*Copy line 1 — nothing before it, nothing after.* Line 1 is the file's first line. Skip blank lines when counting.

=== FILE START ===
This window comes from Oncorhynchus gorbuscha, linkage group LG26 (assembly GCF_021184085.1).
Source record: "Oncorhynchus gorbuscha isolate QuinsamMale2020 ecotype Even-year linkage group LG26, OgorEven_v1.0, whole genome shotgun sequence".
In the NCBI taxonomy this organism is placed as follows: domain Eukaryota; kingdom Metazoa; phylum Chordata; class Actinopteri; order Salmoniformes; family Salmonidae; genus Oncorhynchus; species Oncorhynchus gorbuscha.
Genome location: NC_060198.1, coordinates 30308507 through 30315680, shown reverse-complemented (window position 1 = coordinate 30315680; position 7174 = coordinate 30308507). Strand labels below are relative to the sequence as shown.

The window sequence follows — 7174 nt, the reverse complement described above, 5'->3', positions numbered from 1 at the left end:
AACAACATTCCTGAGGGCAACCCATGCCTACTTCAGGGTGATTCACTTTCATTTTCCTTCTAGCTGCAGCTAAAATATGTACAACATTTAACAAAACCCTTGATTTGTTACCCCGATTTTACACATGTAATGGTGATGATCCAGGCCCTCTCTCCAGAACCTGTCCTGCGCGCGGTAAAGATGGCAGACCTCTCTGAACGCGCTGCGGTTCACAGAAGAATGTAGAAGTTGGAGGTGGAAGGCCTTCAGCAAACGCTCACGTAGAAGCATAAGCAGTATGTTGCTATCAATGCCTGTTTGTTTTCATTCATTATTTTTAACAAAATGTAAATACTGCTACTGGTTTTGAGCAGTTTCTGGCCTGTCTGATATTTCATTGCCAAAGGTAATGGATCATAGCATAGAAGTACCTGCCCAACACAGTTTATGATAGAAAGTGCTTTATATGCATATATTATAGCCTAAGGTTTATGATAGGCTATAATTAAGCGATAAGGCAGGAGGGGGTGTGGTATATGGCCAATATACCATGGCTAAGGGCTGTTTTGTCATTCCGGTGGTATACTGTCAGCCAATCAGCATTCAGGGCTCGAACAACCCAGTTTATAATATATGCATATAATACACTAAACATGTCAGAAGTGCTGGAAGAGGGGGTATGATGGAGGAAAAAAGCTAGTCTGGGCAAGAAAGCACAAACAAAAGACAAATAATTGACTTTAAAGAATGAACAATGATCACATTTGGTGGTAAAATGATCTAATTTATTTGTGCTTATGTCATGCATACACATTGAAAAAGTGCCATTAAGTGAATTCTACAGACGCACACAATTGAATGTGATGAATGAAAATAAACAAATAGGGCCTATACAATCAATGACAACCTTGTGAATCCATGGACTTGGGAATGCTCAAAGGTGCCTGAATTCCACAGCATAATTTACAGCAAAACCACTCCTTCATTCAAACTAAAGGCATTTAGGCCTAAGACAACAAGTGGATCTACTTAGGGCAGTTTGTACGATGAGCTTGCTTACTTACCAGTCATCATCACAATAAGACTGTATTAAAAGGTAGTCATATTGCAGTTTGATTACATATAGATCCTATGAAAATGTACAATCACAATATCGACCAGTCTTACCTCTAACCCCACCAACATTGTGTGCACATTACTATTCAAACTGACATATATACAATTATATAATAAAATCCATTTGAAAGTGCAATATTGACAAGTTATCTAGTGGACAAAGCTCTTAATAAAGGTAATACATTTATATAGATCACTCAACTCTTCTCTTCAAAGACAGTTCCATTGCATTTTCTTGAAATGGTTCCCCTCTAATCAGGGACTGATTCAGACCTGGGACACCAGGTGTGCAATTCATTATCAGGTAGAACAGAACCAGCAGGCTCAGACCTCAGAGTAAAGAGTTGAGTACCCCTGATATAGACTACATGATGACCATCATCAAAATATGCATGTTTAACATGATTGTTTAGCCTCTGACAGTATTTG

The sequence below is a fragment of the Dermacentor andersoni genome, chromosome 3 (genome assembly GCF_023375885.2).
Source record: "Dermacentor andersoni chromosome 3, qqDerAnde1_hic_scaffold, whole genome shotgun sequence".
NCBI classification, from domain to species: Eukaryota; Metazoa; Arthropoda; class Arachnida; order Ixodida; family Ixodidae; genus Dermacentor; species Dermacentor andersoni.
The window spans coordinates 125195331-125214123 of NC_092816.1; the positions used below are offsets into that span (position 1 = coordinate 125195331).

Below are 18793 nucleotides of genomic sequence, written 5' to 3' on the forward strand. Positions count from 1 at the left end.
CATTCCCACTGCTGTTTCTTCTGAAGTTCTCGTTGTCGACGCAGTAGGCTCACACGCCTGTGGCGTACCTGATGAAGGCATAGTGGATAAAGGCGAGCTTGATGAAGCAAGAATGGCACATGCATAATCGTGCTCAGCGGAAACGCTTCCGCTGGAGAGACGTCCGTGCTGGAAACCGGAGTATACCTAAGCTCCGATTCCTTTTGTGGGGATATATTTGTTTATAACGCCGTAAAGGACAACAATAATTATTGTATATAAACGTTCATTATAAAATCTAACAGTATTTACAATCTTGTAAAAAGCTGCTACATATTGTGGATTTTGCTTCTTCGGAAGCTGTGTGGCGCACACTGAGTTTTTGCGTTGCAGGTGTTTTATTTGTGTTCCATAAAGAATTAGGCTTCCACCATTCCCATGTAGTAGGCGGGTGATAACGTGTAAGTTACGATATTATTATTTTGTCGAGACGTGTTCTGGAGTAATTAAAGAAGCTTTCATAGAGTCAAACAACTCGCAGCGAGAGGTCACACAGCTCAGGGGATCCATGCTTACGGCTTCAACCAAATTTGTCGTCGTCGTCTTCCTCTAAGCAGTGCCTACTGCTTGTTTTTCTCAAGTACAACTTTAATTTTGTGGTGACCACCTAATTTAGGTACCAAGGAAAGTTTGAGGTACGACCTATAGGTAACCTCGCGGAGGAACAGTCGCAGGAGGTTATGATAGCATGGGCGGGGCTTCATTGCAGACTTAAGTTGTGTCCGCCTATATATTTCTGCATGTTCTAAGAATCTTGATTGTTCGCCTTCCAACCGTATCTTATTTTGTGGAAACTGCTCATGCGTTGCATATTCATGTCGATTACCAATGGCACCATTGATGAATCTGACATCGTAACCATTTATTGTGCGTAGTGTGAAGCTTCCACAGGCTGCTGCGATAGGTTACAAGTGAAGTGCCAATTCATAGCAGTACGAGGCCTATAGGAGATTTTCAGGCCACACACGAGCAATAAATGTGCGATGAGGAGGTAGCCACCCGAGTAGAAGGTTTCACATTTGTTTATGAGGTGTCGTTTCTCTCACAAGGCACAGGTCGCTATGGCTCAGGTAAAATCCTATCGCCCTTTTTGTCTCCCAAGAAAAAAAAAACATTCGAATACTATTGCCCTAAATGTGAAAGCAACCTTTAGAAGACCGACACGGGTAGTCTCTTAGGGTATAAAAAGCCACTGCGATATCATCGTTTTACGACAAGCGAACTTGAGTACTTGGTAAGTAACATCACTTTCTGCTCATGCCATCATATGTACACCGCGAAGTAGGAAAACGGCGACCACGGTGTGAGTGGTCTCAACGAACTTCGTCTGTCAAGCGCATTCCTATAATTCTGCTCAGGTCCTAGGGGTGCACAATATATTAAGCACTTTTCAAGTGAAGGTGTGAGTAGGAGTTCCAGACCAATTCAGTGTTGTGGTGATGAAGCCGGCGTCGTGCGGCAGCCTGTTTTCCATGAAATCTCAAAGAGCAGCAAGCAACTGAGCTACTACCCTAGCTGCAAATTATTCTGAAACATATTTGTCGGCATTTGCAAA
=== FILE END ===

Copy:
This window comes from Oncorhynchus gorbuscha, linkage group LG26 (assembly GCF_021184085.1).